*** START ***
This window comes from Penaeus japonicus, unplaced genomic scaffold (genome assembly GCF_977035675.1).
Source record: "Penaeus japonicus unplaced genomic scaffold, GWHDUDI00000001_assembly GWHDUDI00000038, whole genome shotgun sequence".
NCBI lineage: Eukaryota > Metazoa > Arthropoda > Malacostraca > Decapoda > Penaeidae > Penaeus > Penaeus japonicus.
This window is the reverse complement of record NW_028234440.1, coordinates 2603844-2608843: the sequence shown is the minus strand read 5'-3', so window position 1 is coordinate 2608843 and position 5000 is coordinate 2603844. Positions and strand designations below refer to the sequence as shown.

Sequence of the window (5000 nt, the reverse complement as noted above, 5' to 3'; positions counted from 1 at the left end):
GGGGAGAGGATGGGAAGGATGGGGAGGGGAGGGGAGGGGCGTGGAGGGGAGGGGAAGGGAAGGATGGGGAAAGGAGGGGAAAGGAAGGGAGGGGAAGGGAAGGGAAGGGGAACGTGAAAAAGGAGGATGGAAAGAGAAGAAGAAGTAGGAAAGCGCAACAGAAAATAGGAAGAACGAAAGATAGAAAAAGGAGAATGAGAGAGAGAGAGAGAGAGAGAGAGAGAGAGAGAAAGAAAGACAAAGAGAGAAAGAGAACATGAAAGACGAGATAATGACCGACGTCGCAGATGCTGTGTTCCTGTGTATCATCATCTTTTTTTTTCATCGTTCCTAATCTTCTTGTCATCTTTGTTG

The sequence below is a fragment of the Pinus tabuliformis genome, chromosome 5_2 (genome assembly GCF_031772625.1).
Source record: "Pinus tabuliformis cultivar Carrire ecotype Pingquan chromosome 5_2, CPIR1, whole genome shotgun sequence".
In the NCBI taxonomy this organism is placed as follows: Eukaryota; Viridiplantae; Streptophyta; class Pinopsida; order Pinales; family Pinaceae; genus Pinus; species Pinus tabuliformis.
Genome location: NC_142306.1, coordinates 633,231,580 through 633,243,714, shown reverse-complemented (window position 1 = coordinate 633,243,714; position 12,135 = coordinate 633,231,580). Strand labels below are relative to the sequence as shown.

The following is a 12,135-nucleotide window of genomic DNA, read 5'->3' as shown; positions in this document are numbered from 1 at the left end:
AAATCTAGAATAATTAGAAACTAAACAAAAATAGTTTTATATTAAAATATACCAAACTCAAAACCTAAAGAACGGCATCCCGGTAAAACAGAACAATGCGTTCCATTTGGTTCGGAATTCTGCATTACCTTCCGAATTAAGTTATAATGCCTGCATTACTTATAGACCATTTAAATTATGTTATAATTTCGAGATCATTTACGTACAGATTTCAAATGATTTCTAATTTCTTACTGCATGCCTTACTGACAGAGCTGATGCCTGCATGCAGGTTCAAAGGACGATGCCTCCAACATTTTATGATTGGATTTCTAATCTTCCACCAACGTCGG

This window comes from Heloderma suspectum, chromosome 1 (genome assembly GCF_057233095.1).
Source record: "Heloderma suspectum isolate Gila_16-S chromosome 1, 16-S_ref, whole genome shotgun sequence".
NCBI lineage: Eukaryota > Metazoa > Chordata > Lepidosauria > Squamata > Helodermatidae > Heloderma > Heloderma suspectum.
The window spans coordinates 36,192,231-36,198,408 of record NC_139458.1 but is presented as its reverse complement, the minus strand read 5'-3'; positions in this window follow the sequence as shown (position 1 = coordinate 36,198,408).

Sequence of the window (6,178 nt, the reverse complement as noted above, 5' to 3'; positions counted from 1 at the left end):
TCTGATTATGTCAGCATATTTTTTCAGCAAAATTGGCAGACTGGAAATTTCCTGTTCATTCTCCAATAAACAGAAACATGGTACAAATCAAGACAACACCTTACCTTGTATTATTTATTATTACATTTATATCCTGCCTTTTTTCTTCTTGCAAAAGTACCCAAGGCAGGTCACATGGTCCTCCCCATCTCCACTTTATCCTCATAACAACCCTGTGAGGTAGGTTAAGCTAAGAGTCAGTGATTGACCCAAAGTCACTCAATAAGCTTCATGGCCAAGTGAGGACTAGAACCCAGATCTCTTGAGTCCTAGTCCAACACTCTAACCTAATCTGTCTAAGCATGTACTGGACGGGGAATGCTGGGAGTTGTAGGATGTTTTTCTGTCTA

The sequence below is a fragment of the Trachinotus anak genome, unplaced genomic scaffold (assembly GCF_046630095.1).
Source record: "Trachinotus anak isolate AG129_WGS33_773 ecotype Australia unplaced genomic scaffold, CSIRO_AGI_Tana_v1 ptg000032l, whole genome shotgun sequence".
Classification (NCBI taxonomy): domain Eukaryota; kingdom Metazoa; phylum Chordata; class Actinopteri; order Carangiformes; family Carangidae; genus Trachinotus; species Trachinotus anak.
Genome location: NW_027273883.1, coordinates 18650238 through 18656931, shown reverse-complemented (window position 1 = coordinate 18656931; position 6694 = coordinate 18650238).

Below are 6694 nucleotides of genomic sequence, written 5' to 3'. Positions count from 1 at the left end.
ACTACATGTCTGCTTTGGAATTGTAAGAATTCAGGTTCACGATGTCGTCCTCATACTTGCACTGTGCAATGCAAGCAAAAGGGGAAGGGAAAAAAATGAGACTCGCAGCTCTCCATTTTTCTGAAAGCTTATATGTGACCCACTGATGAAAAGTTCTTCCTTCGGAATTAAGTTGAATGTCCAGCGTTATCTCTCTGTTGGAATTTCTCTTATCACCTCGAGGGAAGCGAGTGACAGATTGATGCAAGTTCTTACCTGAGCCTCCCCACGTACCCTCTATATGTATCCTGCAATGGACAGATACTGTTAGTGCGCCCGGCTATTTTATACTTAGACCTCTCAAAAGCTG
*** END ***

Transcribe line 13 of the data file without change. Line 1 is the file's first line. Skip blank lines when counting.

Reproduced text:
This window comes from Heloderma suspectum, chromosome 1 (genome assembly GCF_057233095.1).